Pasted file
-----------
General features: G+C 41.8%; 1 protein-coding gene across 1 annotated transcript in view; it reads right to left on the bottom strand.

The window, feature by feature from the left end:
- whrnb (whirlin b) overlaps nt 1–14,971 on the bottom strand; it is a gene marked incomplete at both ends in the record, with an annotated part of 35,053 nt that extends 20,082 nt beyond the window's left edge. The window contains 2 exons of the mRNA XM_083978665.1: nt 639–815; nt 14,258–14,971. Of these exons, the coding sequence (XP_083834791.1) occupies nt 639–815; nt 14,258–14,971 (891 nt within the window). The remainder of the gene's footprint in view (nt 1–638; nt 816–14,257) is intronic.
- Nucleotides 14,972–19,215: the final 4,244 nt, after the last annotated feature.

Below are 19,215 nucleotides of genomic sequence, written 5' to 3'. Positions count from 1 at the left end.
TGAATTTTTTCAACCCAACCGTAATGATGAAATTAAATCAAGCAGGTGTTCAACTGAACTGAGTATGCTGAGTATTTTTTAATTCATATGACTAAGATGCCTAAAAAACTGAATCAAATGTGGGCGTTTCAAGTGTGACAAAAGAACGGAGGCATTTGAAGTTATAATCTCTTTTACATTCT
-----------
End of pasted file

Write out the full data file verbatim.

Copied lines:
General features: G+C 41.8%; 1 protein-coding gene across 1 annotated transcript in view; it reads right to left on the bottom strand.

The window, feature by feature from the left end:
- whrnb (whirlin b) overlaps nt 1–14,971 on the bottom strand; it is a gene marked incomplete at both ends in the record, with an annotated part of 35,053 nt that extends 20,082 nt beyond the window's left edge. The window contains 2 exons of the mRNA XM_083978665.1: nt 639–815; nt 14,258–14,971. Of these exons, the coding sequence (XP_083834791.1) occupies nt 639–815; nt 14,258–14,971 (891 nt within the window). The remainder of the gene's footprint in view (nt 1–638; nt 816–14,257) is intronic.
- Nucleotides 14,972–19,215: the final 4,244 nt, after the last annotated feature.

Below are 19,215 nucleotides of genomic sequence, written 5' to 3'. Positions count from 1 at the left end.
TGAATTTTTTCAACCCAACCGTAATGATGAAATTAAATCAAGCAGGTGTTCAACTGAACTGAGTATGCTGAGTATTTTTTAATTCATATGACTAAGATGCCTAAAAAACTGAATCAAATGTGGGCGTTTCAAGTGTGACAAAAGAACGGAGGCATTTGAAGTTATAATCTCTTTTACATTCT